Thursday, September 8, 2011
It's Hard to Hide When You Just Don't Care
“She’s always like this,” the chubby woman shrugged her shoulders and looked away. She finally arrived to see her mother, though the old woman had arrived several hours ago. I looked at her, hair perfectly arranged in a curly mullet, nails recently manicured, fingers clinking with shiny bands and jewels, and a smart little designer bag on her shoulder. You would never guess they were related, Mrs. Stuck-inthe70’s and her mother, frail Mrs. Stuck, the poor thing delirious from the fever, thrashing her weak limbs as best she could, wearing nothing but a crumpled hospital gown and an adult diaper. She moaned and soiled herself. Her daughter raised an eyebrow and primly stepped out behind the curtain. She didn’t want to be there when the smell hit.
We cleaned Mrs. Stuck the best we could, holding her hot little body still as we wiped her and changed all her linens. When I made the list of belongings, I checked her body for anything I might list. The hospital gown and diaper were not worth listing. I checked her left hand- I take it as a sign of someone being well cared-for if she still has a wedding band on, if nothing else. Nothing. Although it might be taken off for safe-keeping, I like to think that in whatever state of mind, if a person looks down at that band on their hand that had been there for so long, they might still feel something. I felt sad writing “no belongings with patient.”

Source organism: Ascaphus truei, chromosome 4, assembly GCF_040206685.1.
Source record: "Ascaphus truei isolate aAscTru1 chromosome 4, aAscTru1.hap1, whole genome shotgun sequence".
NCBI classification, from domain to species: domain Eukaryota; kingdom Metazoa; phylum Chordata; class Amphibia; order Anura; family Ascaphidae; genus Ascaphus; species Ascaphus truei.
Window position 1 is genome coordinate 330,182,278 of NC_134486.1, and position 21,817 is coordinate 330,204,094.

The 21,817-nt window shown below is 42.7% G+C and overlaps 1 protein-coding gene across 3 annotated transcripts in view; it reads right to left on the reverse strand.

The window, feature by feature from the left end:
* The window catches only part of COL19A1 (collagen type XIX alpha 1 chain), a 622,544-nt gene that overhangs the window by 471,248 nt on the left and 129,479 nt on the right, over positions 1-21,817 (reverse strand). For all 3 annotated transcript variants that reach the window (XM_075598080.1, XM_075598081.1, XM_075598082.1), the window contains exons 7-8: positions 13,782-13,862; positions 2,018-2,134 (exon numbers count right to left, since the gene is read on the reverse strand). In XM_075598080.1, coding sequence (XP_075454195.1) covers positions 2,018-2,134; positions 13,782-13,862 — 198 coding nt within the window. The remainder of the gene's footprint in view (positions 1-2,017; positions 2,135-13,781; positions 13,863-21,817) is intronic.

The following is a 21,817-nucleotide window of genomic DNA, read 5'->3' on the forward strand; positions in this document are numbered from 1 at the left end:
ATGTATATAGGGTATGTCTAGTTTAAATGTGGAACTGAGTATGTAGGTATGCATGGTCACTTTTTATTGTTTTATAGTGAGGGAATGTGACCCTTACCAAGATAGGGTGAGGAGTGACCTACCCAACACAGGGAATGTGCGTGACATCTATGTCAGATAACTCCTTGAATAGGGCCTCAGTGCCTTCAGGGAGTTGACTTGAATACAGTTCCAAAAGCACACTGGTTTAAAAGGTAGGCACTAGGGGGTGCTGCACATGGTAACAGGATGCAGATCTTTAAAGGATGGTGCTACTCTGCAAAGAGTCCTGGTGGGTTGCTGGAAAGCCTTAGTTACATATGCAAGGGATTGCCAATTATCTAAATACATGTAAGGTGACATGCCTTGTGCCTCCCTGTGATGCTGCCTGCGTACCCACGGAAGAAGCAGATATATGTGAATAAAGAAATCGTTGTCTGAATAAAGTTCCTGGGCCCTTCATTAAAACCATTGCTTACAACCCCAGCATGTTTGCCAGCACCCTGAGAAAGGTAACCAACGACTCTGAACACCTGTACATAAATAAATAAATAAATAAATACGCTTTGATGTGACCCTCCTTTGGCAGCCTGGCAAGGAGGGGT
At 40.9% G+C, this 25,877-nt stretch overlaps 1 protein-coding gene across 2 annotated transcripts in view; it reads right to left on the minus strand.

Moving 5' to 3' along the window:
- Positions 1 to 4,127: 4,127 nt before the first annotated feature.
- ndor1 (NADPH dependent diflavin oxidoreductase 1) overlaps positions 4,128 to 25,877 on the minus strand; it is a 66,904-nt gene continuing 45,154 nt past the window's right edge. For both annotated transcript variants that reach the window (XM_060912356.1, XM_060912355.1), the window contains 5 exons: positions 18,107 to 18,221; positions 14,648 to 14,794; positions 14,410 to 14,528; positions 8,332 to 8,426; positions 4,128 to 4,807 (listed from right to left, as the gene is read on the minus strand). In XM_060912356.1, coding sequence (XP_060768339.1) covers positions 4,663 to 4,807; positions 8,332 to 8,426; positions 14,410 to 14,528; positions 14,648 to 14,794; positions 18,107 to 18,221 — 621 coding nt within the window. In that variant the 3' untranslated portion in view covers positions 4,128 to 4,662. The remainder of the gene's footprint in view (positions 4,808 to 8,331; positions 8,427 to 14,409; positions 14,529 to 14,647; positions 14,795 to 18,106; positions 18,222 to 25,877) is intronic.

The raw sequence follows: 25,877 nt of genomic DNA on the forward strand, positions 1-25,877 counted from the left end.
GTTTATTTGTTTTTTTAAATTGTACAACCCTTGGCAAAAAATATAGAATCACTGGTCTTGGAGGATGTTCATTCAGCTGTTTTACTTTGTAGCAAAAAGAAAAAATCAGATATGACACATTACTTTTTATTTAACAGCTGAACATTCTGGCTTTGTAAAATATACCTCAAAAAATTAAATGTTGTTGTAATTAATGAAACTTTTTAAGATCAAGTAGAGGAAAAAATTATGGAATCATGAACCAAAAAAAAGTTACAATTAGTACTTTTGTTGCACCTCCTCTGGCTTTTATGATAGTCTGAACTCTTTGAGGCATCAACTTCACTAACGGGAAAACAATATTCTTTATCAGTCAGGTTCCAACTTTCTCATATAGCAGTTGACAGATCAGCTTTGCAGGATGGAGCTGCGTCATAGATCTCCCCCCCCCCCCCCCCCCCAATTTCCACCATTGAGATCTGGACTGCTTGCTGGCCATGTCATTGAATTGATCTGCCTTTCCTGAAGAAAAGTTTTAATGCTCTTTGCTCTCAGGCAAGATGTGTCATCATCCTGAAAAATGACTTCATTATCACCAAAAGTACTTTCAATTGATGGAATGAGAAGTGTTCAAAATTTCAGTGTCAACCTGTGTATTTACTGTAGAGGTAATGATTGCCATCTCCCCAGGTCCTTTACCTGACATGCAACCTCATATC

I also notice the general condition of the areas around the eyes, lips, nose and teeth. The smell of a person, the presence of wounds, areas that are crusted over, dry, inflamed, otherwise abnormal tell me about the level of hygiene at any given institution. At least Mrs. Stuck was in a good nursing home- she seemed otherwise clean. Mrs. Stuck-inthe70's must be paying a lot for wherever her mother must be living, in money, not necessarily emotional support.
Mrs. Stuck-inthe70’s poked her head in again, to say that she had to go, fingers clutching at her rhinestone-studded iPhone. She left the room once more and as the scent of her faded, so did my annoyance.
Maybe it’s not that she doesn’t care- maybe she just gave up a long time ago. Maybe it’s healthier this way for her, to be able to let go, though I think it’s totally disrespectful to “let go” before Mrs. Stuck was actually gone. In a time not far from now, I could imagine her crying crocodile tears at her mother’s funeral. Too little, too late.